- Title (underlined)/Author
- Publication Information: Publisher, year, number of pages
- A brief (1-2 sentences) introduction to the book and the report/review.
There are two main sections for this part. The first is an explanation of what the book is about. The second is your opinions about the book and how successful it is. There are some differences between reports on fiction or other imaginative writing and reports on non-fiction books.
But for both, a good place to start is to explain the author’s purpose and/or the main themes of the book. Then you can summarize.
Provide a general overview of the author’s topic, main points, and argument. What is the thesis? What are the important conclusions?
Don’t try to summarize each chapter or every angle. Choose the ones that are most significant and interesting to you.
Analysis and Evaluation
In this section you analyze or critique the book. You can write about your own opinions; just be sure that you explain and support them with examples. Some questions you might want to consider:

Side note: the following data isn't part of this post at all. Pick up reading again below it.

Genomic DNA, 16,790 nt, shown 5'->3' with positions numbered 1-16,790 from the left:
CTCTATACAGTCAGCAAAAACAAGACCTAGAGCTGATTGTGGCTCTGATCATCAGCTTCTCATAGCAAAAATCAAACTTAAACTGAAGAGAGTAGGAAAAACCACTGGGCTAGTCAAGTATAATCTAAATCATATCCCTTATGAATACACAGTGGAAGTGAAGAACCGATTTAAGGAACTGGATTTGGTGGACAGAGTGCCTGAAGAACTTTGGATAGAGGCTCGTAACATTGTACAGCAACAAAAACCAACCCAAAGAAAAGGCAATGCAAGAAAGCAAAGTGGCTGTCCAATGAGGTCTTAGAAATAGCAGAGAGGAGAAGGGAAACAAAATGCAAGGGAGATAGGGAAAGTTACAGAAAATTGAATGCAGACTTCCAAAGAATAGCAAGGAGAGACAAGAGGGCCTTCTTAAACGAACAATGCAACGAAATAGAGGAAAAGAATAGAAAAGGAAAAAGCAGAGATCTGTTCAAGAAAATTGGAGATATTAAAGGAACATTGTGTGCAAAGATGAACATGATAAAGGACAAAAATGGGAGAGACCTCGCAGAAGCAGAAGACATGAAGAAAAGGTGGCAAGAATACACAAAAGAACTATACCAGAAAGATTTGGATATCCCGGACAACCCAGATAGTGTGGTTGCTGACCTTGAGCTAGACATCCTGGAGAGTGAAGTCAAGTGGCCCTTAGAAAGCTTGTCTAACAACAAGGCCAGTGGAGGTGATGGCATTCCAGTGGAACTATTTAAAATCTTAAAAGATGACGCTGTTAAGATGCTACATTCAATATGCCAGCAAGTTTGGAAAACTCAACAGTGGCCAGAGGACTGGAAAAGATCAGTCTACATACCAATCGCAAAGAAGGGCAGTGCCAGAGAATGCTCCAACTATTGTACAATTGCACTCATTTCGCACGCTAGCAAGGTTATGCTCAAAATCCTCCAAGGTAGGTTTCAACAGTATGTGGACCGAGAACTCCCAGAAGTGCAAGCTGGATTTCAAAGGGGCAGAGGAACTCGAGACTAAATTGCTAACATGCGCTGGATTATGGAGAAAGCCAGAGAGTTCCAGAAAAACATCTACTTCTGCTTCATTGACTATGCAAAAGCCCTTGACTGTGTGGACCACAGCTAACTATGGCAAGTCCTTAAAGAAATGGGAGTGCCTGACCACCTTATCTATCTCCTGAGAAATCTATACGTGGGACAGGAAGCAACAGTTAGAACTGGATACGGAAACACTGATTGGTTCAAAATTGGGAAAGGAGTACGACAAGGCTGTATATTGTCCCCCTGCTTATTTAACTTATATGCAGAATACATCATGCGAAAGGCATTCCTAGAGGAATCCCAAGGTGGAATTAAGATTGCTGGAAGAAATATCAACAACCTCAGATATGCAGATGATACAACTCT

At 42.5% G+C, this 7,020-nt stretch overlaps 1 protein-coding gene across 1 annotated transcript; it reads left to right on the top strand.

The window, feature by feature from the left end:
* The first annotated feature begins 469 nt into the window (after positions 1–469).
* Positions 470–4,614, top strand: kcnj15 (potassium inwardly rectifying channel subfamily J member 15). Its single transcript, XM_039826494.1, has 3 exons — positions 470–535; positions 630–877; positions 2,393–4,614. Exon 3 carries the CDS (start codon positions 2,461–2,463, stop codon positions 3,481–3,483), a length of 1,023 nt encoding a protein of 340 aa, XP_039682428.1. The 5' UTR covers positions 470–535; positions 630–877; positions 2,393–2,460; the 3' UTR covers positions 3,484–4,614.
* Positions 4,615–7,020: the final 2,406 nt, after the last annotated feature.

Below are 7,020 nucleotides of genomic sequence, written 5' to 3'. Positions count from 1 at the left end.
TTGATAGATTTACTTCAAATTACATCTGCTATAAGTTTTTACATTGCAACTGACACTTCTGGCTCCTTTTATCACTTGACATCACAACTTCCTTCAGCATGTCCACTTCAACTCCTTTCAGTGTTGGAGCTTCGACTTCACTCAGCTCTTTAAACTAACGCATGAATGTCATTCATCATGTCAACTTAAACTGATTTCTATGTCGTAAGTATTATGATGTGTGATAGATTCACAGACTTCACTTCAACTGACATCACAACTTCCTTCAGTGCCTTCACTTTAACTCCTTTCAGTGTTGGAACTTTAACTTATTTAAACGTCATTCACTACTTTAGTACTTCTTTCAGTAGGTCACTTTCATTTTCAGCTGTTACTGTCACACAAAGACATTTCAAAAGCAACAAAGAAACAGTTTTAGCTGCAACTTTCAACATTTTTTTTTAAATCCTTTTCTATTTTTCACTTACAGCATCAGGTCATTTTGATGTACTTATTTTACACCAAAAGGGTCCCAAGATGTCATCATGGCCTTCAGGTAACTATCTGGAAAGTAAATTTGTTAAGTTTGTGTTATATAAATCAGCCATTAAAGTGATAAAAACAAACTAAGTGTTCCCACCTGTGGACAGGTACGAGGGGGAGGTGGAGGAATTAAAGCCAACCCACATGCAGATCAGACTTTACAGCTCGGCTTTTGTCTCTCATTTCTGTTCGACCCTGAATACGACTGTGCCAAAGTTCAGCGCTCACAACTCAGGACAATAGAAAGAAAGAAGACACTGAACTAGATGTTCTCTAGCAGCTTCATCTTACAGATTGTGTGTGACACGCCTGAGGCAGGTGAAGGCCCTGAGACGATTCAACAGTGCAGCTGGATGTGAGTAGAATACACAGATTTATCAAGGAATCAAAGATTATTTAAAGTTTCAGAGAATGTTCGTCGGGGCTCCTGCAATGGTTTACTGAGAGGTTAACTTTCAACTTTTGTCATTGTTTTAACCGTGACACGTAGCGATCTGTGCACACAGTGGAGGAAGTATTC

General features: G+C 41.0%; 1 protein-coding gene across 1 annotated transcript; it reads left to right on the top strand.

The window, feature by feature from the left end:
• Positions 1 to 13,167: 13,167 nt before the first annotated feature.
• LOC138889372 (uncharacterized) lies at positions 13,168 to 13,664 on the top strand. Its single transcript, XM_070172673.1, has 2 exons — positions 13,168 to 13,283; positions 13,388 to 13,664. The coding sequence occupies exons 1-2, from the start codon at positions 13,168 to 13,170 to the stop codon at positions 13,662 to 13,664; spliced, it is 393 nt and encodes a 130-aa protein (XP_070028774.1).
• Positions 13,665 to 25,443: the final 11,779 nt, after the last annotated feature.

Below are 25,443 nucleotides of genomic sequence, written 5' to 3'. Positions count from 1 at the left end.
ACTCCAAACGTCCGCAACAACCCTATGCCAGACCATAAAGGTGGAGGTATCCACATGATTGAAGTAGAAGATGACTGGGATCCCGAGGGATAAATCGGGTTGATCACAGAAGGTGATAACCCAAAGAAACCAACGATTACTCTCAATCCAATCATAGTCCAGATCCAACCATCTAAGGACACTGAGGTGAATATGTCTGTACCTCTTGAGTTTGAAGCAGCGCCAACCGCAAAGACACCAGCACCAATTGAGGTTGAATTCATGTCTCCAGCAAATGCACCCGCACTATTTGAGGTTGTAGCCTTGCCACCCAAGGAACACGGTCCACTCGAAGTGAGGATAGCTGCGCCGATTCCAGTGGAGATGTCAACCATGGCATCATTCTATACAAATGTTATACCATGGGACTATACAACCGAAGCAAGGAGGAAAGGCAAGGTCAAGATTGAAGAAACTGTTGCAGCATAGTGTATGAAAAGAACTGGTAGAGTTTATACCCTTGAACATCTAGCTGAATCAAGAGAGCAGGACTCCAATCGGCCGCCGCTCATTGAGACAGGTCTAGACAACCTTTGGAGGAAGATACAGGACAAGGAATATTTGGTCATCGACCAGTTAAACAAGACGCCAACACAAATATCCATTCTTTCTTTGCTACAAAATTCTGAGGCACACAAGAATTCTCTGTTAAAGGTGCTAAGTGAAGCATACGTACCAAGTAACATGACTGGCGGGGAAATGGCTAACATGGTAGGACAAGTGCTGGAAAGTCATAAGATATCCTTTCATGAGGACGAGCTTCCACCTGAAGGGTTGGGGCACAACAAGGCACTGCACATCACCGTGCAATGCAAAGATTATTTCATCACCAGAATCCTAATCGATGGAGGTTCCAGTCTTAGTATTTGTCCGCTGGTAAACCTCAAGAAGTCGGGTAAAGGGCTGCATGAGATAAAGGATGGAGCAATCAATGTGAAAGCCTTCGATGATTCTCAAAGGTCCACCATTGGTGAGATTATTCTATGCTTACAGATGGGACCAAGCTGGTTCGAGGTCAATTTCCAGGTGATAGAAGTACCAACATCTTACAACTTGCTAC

- Did the author achieve his or her purpose?
- Is the writing effective, powerful, difficult, beautiful?
- What are the strengths and weaknesss of the book?
- For non-fiction, what are the author’s qualifications to write about the subject? Do you agree with the author’s arguments and conclusions?
- What is your overall response to the book? Did you find it interesting, moving, dull?
- Would you recommend it to others? Why or why not?
Briefly conclude by pulling your thoughts together. You may want to say what impression the book left you with, or emphasize what you want your reader to know about it.
Your Best Birth/ Ricki Lake & Abby Epstein
Wellness Central Hachette Book Group, c2009, 238 pages
This book on birth discusses how to know and understand your birth options and how a couple can have the best birth experience.